When picturing what happens when a child is affected by tethered spinal cord syndrome, it may help to imagine a balloon attached to a long string. If the string of the balloon becomes stuck or tangled—perhaps on the overhang of a door, or in the frame of a chair—the balloon can no longer turn and flow freely with the breeze: Its range of motion is greatly reduced.
In a normal spinal canal:
- The spinal cord is covered by a tough membrane called the dura.
- A substance called cerebrospinal fluid, produced by the brain, flows over and around the spine and spinal cord, cushioning it from trauma.
- Before birth, the spinal cord grows along with the infant, gradually moving upward into the spinal canal.
- Around the time of birth, the spinal cord stops moving upward, but continues to hang freely in the fluid-filled “tube” of the spinal canal
- The cord bends and flexes with the child, moving up and down to accommodate sitting, standing, stretching and other motions.
When a child has tethered spinal cord syndrome, the spinal cord becomes affixed to the surround tissues for one of the following reasons:
- The spine, spinal cord and/or spinal canal did not develop properly (for example, because of spina bifida.
- The filum terminale, which connects the spinal cord to the backbone, thickens or hardens, pushing down on the cord.
- The child has undergone spinal surgery, resulting in scarring that weighs down the spinal cord.
- A tumor has formed on the spinal cord.
- A fatty piece of skin (called a dermoid or epidermoid) grows into the spinal cord, creating the same effect as a tumor although it is not cancerous.
As a result, the cord can’t flex or bend within the spinal canal.
Though the exact process is still not fully understood, neurological problems can develop in response to a tethered spinal cord. Experts believe that these problems are linked to abnormal stress and strain on the nerve roots at the lower end of the spinal cord; as they are taxed, the nerves themselves are damaged.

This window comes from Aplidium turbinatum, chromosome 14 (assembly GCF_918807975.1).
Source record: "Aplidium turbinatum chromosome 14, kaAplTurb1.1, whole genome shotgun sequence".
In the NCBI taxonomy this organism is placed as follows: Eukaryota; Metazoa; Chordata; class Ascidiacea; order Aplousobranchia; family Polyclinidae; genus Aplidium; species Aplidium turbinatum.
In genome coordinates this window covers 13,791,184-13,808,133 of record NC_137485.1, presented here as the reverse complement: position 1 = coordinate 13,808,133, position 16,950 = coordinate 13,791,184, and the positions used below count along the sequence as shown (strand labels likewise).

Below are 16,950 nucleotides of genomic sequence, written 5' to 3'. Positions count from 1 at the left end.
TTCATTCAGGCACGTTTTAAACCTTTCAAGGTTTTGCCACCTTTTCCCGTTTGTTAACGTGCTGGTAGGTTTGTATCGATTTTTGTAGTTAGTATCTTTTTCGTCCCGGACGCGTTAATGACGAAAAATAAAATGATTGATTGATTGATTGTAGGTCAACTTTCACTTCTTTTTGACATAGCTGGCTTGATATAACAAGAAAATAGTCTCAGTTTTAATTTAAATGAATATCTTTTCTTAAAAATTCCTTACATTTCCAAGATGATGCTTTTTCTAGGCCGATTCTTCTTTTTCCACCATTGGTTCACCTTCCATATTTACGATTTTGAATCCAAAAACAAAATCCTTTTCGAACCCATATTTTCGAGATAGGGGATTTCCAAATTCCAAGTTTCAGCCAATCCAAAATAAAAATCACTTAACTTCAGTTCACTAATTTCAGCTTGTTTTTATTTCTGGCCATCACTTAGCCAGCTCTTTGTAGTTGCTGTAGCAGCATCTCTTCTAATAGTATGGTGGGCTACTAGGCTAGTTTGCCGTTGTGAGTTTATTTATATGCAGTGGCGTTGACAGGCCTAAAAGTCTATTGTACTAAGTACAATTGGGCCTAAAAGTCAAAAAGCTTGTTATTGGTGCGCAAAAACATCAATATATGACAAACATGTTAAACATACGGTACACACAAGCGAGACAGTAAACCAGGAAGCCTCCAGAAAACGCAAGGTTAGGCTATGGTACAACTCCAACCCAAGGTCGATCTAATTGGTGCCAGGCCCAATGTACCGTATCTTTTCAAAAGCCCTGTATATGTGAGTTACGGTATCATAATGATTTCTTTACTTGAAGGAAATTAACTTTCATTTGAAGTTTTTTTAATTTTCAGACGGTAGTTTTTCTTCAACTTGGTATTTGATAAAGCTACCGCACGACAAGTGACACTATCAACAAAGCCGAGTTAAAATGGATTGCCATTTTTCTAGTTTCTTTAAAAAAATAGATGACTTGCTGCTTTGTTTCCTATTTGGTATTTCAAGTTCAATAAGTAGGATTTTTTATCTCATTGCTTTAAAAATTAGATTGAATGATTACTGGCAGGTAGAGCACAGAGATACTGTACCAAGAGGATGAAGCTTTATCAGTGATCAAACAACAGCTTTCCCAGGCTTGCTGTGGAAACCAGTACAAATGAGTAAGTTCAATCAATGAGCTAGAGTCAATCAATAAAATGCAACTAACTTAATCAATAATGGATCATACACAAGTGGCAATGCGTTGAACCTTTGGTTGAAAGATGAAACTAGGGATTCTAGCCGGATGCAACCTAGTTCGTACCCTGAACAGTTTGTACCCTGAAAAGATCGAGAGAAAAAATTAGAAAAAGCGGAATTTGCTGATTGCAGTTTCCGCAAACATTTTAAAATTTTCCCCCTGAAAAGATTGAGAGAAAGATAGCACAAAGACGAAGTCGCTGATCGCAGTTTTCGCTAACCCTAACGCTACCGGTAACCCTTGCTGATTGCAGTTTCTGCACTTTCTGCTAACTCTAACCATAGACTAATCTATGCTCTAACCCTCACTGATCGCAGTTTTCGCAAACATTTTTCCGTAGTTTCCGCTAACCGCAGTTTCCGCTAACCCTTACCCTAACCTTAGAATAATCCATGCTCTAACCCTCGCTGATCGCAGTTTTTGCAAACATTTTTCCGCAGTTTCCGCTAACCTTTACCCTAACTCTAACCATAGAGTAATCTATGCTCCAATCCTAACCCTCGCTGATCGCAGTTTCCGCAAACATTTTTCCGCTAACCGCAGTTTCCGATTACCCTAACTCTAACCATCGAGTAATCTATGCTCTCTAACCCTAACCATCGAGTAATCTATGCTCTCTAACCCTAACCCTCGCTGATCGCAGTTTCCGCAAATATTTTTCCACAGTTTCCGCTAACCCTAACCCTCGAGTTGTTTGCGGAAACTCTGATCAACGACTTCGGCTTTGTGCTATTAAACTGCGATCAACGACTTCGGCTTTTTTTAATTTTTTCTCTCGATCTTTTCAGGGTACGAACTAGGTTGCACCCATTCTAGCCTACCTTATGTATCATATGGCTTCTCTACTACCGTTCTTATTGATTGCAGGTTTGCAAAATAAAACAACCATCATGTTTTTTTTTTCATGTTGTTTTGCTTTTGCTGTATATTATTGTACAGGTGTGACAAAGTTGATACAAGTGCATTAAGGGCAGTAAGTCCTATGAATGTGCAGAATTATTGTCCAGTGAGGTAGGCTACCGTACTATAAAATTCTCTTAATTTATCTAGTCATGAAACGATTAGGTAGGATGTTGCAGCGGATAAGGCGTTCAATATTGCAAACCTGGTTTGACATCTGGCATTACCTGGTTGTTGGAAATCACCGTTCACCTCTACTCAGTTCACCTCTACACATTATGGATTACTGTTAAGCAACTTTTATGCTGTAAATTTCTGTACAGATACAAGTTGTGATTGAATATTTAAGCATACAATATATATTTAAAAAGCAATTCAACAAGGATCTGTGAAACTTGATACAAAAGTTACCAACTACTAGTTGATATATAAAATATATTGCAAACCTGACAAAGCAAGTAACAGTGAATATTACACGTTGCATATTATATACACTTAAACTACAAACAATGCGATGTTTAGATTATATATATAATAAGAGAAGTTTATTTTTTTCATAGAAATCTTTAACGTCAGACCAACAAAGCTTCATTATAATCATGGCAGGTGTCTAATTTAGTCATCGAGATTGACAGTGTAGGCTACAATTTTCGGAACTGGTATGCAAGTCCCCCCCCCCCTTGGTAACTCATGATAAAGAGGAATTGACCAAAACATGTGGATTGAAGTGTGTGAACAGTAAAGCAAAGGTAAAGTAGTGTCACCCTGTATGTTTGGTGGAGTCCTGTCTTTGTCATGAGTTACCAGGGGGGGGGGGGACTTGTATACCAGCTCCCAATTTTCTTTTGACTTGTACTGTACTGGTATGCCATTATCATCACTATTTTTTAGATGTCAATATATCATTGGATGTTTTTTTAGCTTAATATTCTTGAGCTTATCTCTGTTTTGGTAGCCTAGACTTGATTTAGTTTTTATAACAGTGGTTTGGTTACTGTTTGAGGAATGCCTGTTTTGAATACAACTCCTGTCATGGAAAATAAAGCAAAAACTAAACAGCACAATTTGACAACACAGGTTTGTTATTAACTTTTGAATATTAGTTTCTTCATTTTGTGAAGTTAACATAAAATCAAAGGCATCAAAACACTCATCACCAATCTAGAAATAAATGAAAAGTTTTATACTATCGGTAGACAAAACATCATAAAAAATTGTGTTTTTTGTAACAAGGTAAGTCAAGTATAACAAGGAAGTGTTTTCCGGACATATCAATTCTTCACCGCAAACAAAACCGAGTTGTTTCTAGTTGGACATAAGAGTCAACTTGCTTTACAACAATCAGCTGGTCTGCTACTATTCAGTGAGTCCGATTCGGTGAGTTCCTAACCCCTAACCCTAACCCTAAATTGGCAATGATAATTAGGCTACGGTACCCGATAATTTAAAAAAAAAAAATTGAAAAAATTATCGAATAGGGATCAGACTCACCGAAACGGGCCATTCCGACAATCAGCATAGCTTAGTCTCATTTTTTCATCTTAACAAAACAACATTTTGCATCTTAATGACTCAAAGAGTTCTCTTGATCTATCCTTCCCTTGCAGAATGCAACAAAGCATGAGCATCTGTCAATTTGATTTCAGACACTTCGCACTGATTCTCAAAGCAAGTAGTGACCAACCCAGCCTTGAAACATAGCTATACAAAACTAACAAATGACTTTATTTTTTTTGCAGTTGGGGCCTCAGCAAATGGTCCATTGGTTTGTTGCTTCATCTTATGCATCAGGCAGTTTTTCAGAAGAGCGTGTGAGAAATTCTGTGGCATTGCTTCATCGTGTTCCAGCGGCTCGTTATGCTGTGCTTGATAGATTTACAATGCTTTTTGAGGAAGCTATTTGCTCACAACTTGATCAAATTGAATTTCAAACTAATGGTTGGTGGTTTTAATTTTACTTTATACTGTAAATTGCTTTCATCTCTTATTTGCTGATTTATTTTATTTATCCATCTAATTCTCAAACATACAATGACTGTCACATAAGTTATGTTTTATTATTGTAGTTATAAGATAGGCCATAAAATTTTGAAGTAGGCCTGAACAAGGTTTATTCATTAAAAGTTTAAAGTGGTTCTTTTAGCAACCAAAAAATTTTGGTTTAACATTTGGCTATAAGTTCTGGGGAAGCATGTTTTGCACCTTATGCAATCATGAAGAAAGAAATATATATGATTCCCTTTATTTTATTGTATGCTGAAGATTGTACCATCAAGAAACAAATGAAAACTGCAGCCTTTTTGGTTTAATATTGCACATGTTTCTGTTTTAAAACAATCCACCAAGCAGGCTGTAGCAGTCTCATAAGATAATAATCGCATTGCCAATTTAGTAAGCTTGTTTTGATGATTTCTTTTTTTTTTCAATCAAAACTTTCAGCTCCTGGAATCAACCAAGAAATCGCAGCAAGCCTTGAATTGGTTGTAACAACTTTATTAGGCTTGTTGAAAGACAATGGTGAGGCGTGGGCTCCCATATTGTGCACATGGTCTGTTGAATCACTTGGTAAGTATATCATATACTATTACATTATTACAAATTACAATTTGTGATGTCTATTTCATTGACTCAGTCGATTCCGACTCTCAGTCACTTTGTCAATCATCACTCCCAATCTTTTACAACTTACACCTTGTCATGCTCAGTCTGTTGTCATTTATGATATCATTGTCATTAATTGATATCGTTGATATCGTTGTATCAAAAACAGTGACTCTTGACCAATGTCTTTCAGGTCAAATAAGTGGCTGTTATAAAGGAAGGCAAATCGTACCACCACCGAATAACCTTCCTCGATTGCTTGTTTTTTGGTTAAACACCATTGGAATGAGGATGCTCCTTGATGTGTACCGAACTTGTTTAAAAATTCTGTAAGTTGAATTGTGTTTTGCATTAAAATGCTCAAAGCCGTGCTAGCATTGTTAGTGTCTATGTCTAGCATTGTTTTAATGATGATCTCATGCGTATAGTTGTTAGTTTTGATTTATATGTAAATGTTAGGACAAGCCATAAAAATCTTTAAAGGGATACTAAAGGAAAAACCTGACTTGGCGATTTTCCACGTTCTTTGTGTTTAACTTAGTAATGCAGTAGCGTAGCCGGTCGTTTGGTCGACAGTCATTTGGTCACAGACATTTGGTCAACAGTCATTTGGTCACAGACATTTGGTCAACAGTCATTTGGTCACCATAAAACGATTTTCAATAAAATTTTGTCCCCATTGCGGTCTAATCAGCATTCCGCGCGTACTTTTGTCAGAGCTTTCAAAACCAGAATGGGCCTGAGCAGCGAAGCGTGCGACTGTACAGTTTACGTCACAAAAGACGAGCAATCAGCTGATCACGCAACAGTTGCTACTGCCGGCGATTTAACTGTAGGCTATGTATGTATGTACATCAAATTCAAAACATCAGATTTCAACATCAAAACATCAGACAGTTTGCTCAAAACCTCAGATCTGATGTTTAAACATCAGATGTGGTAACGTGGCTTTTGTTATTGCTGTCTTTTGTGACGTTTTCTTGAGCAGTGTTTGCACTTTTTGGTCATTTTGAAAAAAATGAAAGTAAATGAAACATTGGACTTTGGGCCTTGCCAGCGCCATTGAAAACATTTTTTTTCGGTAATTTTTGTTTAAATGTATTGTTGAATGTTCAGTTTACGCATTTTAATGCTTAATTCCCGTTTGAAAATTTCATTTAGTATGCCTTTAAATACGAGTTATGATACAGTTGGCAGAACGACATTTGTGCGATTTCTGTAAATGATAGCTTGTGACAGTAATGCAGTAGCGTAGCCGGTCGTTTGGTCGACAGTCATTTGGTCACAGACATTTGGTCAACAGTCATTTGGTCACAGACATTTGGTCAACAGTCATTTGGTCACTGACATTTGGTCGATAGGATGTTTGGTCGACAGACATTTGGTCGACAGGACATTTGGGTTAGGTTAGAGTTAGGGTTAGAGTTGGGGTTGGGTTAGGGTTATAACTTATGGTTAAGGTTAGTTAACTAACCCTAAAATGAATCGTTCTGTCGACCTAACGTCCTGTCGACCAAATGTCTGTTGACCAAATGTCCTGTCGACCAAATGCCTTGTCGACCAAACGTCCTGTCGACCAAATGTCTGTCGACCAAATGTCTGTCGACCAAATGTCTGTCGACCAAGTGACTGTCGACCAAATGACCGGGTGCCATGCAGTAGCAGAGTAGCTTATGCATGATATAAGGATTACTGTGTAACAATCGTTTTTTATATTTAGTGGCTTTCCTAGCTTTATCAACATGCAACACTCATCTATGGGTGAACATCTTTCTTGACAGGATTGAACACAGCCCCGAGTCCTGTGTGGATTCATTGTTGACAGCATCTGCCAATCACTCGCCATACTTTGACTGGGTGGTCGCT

Research also indicates that the ongoing strain on the nerve roots may thin the nourishing, oxygen-rich blood that reaches the spinal cord nerves and their cells: Because the nerves are not getting the blood and oxygen they need, they are weak and more prone to injury.
As the condition progresses, a child with tethered spinal cord syndrome may eventually experience:
- weakness in the legs or feet
- problems controlling his bowels or bladder
- pain in his back or legs
- a curvature of the spine or scoliosis
|A unique Children’s program helps kids who are living with incontinence|
What causes tethered spinal cord syndrome?
Causes of congenital tethered cord
When a child has congenital tethered spinal cord syndrome—meaning he’s born with the condition—it’s due to a complicated biological process, beginning when the embryo is first growing in the mother’s uterus.
- The cells at the bottom of the embryo (caudal cell mass) play an important role in the development of the spinal cord and many other organs. These cells influence the development of the genital and rectal structures, bladder, lower kidneys, bones of the lower spine and the skin covering the lower back.
- As the embryo is forming, the cells in the caudal cell mass can experience some type of disruption or error.
- The error in these cells sets off a chain reaction of changes in the spinal cord and any or all of the other parts of the body influenced by these cells.
- This cause-and-effect process explains why some children with tethered spinal cord syndrome have unusual growths or markings on the skin of the lower back, while others may have abnormalities in the anus or genitals.
Certain congenital syndromes that affect a newborn's organ systems can also cause tethered cord. These syndromes include:
- VATER (vertebrae, anus, trachea, esophagus and radial and/or renal) syndrome, in which a baby is born with abnormalities in three or more of the above-referenced areas
- VACTERL (vertebrae, anus, cardiac, trachea, esophagus, radial and/or renal and limb) syndrome, in which a baby is born with anomalies in the heart and limbs as well as three or more organ systems affected by VATER syndrome. Learn how Children's treated one patient with VACTERL syndrome.
Causes of acquired tethered cord
Tethered spinal cord syndrome can also be an acquired condition, meaning it affects a child after her birth. An infant or older child may develop tethered cord because of:
- damage to the spine, spinal cord and/or spinal canal caused by another condition—most often, spina bifida
- past surgery on the spine that has caused scar tissue to form on the dura surrounding the spinal cord, weighing it down